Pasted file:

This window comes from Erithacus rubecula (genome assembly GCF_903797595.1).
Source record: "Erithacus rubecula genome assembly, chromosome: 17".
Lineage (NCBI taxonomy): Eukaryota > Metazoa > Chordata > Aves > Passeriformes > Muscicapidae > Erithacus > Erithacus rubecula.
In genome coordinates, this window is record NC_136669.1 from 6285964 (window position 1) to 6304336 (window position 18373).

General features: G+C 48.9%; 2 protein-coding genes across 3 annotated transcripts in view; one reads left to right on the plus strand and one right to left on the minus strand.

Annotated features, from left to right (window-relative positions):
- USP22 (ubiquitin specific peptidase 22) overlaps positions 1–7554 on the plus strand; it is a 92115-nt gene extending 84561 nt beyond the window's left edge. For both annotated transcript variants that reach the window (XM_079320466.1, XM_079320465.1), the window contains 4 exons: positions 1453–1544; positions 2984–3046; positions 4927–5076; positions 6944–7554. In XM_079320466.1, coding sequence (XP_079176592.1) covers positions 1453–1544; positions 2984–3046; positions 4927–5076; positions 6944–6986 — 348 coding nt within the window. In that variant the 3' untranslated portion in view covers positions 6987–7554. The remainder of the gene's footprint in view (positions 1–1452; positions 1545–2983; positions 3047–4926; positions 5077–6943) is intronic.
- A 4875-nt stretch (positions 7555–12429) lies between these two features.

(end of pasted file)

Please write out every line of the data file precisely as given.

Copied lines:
This window comes from Erithacus rubecula (genome assembly GCF_903797595.1).
Source record: "Erithacus rubecula genome assembly, chromosome: 17".
Lineage (NCBI taxonomy): Eukaryota > Metazoa > Chordata > Aves > Passeriformes > Muscicapidae > Erithacus > Erithacus rubecula.
In genome coordinates, this window is record NC_136669.1 from 6285964 (window position 1) to 6304336 (window position 18373).

General features: G+C 48.9%; 2 protein-coding genes across 3 annotated transcripts in view; one reads left to right on the plus strand and one right to left on the minus strand.

Annotated features, from left to right (window-relative positions):
- USP22 (ubiquitin specific peptidase 22) overlaps positions 1–7554 on the plus strand; it is a 92115-nt gene extending 84561 nt beyond the window's left edge. For both annotated transcript variants that reach the window (XM_079320466.1, XM_079320465.1), the window contains 4 exons: positions 1453–1544; positions 2984–3046; positions 4927–5076; positions 6944–7554. In XM_079320466.1, coding sequence (XP_079176592.1) covers positions 1453–1544; positions 2984–3046; positions 4927–5076; positions 6944–6986 — 348 coding nt within the window. In that variant the 3' untranslated portion in view covers positions 6987–7554. The remainder of the gene's footprint in view (positions 1–1452; positions 1545–2983; positions 3047–4926; positions 5077–6943) is intronic.
- A 4875-nt stretch (positions 7555–12429) lies between these two features.